Mineralocorticoids and glucocorticoids exhibit overlapping but distinct effects on transepithelial sodium transport in the descending colon. Na.K-ATPase, the major sodium pump, has been variously reported to be regulated by one or both classes of steroids. The present studies explore the ontogeny and steroidal regulation of Na.K-ATPase α- and β-subunit mRNA levels in the descending colon. In descending colon, subunit mRNA levels are low before birth, increasing to reach adult levels at approximately day 25. Dexamethasone treatment caused a rapid dose-dependent increase in colonic NA.K-ATPase subunit mRNA levels. The specific glucocorticoid RU26988 also increased subunit mRNA levels. Aldosterone administration, at doses adequate to yield a profound antinatriuresis, did not alter subunit mRNA levels. Carbenoloxone sodium produced an approximately 3-fold increase in subunit mRNA levels in intact but not adrenalectomized rats. We have demonstrated that Na.K-ATPase subunit gene expression is: 1) low in the fetal colon but achieves plateau levels by day 25; 2) acutely regulated by corticosteroids via type II rather than type I receptors; and 3) increased by carbenoxolone sodium, presumably as a result of increased occupancy of the type II receptor by corticosterone.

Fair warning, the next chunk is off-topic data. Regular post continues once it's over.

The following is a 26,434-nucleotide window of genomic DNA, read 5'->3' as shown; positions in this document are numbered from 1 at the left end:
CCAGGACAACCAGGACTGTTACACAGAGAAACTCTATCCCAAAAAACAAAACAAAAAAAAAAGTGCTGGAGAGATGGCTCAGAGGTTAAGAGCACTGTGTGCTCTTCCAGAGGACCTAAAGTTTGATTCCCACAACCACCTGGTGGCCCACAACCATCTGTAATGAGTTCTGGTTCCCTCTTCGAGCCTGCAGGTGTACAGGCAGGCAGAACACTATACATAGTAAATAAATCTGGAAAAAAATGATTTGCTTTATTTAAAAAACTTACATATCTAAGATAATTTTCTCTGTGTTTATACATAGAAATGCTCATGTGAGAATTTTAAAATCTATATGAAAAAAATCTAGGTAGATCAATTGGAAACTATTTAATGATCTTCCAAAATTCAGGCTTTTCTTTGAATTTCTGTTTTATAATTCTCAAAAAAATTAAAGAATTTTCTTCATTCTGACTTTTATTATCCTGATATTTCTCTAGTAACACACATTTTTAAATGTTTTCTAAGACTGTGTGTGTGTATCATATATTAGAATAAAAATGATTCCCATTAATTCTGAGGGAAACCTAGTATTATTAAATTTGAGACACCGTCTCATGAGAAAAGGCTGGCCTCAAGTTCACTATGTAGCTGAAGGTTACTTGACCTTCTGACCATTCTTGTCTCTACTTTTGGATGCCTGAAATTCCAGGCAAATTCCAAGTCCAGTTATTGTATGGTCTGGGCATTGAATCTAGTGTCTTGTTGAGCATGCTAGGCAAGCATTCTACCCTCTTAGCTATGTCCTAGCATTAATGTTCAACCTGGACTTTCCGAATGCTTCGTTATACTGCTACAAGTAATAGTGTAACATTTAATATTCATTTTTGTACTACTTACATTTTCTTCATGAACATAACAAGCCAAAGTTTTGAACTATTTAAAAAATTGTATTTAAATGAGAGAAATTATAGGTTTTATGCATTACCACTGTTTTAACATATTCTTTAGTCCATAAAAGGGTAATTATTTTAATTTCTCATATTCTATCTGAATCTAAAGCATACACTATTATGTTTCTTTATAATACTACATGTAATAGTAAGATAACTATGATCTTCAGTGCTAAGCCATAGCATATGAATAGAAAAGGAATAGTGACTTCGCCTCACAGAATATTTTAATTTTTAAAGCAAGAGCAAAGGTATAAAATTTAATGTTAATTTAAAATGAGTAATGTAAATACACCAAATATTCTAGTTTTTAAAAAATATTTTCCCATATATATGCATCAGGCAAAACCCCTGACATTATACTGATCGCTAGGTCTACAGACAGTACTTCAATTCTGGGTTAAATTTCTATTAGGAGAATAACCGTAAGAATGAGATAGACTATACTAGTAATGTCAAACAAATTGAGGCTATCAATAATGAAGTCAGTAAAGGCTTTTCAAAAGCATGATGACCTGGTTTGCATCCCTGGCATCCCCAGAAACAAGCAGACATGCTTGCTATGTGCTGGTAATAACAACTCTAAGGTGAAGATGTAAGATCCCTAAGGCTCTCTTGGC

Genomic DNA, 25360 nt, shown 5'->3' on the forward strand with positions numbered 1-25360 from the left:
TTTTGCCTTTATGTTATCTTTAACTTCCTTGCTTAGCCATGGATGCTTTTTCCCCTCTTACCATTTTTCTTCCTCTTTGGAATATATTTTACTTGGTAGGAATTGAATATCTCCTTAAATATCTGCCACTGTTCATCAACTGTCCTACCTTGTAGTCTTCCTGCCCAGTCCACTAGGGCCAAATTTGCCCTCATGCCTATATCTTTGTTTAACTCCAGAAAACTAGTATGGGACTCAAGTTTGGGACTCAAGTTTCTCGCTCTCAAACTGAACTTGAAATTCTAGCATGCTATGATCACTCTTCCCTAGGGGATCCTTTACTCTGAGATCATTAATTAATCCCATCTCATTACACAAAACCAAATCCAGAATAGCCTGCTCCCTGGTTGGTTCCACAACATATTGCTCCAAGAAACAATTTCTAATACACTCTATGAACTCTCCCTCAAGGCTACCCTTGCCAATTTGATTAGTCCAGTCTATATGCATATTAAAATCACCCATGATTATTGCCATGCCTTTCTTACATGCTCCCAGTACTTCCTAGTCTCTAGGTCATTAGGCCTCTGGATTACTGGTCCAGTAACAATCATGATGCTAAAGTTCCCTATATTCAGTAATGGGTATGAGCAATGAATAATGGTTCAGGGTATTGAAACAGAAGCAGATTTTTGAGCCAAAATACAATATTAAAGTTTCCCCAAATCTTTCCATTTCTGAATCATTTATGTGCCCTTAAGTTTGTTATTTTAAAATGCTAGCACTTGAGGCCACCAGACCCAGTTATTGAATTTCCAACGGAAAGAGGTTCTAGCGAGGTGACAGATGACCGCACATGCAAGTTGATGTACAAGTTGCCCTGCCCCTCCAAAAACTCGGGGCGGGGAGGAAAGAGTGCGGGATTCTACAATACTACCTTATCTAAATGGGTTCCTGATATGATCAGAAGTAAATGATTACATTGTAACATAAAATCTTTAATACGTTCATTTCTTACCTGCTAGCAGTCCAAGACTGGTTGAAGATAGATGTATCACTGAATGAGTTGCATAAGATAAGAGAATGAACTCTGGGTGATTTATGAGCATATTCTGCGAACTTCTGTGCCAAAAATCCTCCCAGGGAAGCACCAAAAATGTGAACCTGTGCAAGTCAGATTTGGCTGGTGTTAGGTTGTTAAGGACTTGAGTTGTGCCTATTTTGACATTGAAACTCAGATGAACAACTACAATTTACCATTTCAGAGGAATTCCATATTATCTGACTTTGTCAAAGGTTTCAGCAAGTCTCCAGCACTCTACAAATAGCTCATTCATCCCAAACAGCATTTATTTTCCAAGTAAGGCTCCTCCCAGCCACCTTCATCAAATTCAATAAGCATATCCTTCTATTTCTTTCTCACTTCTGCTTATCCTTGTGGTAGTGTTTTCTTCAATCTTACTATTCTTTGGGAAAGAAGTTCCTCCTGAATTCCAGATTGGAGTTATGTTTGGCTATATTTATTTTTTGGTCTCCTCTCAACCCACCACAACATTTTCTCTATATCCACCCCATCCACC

|Number of pages||7|
|Publication status||Published - 1990|